One of the most common causes of low thyroid is Hashimoto’s disease. It is an autoimmune disease in which antibodies attack the thyroid. A blood test can reveal antibodies which help diagnosis the disease. Most often women are affected. Risk factors include a family history of thyroid problems. The other common cause of hypothyroidism is treatment for hyperthyroidism (overactive thyroid gland).

What can slow your thyroid functioning and contribute to hypothyroidism?

Iodine deficiency

Another cause of hypothyroidism, in addition to aging, is iodine deficiency. The body doesn’t make iodine, but getting enough in the U.S. diet in the past was not a problem due to consumption of iodized table salt. However, recent findings by the FDA have noted that table salt has been found to have lower iodine quantities. This coupled with the fact that many restrict salt intake poses a risk for iodine deficiencies.
Medications

Some medications can also slow the thyroid, such as lithium, corticosteroids, and amiodarone which is used for cardiac conditions. Other medications which may contribute to hypothyroidism or cause sensitivity in people with slow thyroid include antihistamines and medications that make you tired which slow your metabolism.

Fluoride

It has been widely reported that fluoride can be damaging to thyroid function. Both fluoride in toothpastes, rinses and water can block iodine receptors and contribute to slowing the thyroid gland. Fluoride negatively changes enzymes, which are proteins in the body. What is most disturbing is that even small amounts have been found to affect thyroid functioning. Fluoride is cumulative which means the older you get the more fluoride builds up in your body. Small children are especially at risk for problems related to fluoride, particularly concerning is that they often ingest more fluoride when brushing. Brushing with baking soda is a great alternative!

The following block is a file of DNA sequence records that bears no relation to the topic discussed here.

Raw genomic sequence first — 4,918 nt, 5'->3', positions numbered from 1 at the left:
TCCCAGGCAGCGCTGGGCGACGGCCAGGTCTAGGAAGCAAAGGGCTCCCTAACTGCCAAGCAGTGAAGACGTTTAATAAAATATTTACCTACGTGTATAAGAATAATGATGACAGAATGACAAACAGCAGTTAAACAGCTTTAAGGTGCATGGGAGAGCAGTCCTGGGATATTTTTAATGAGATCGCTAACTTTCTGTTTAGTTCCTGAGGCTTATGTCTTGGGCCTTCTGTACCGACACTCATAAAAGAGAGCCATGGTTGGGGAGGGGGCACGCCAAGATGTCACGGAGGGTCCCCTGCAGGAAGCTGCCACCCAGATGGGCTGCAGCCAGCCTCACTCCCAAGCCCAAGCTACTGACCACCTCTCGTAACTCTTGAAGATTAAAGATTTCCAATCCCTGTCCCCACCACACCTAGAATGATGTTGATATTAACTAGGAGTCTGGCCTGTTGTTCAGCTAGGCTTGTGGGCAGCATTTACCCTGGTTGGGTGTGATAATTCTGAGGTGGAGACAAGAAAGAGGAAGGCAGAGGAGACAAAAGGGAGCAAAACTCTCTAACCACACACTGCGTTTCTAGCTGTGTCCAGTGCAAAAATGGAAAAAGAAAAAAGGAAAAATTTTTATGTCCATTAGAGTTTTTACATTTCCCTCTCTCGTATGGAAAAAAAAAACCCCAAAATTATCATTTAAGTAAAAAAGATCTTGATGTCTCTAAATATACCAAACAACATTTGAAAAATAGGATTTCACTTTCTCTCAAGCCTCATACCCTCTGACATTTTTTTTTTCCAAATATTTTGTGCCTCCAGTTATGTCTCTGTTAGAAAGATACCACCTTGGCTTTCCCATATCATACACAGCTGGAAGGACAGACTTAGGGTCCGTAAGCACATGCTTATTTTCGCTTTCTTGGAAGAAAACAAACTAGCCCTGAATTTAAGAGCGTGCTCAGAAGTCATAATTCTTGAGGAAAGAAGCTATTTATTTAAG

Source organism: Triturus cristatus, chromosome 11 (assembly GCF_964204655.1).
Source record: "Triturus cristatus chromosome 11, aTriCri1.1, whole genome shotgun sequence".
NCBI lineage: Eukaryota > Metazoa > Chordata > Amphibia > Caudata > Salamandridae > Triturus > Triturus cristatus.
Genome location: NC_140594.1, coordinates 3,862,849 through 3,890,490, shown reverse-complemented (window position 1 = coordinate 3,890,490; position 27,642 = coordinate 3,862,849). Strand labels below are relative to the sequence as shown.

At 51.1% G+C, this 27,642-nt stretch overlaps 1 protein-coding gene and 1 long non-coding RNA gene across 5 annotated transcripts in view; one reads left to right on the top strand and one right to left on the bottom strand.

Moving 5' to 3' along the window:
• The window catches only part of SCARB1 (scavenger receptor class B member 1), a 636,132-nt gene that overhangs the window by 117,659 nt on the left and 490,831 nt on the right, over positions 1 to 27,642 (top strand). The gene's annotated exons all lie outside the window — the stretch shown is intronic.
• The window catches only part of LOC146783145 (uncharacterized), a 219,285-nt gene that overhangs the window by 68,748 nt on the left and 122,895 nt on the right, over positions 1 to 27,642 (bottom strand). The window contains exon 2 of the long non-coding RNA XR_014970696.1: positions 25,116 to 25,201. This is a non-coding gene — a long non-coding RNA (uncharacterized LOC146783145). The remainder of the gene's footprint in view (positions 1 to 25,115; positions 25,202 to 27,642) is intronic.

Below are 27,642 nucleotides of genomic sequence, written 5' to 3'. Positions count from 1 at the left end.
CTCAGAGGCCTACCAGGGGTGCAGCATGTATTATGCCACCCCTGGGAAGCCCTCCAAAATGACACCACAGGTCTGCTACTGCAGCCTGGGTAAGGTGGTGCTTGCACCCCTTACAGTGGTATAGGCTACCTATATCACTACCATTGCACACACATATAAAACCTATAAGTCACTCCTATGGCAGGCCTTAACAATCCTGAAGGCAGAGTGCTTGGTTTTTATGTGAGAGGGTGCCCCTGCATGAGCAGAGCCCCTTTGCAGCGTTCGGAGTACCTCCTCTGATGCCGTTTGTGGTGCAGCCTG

Soy (see list of goitrogens)

Be careful about consuming soy as there are many reports on the negative effects of soy on thyroid function. Soy is in the food category of goitrogens, foods that negatively affect thyroid function by inhibiting thyroid hormones. Some of these foods have been found to slow thyroid function and even trigger thyroid problems. Additionally, soy contains isoflavones, a chemical which has been found to suppress thyroid function.

Dieting

Any diets which restrict foods enough to result in a dangerous loss of energy may be detrimental to your thyroid. When your body is starving for food constantly your metabolism is slowed. This suppresses thyroid function.

Stress

Anxiety and stress can negatively affect your cortisol levels, weaken the immune system and result in hormonal imbalances. If stress is chronic the adrenal glands are in overdrive making cortisol. This prevents good sleep and hormonal imbalance will result. Excess estrogen caused by increasing cortisol levels also can result in hypothyroid symptoms.

Foods that May Slow Your Thyroid

Although many of these are healthy foods, you may want to limit foods called goitrogens or at least make sure you don’t eat them in excess. Some sources note that cooking removes most anti-thyroid properties; however, how much is not confirmed. It may be prudent to avoid eating these foods raw in excess. Some of these are only mildly goitrogenic such as spinach, peaches and strawberries.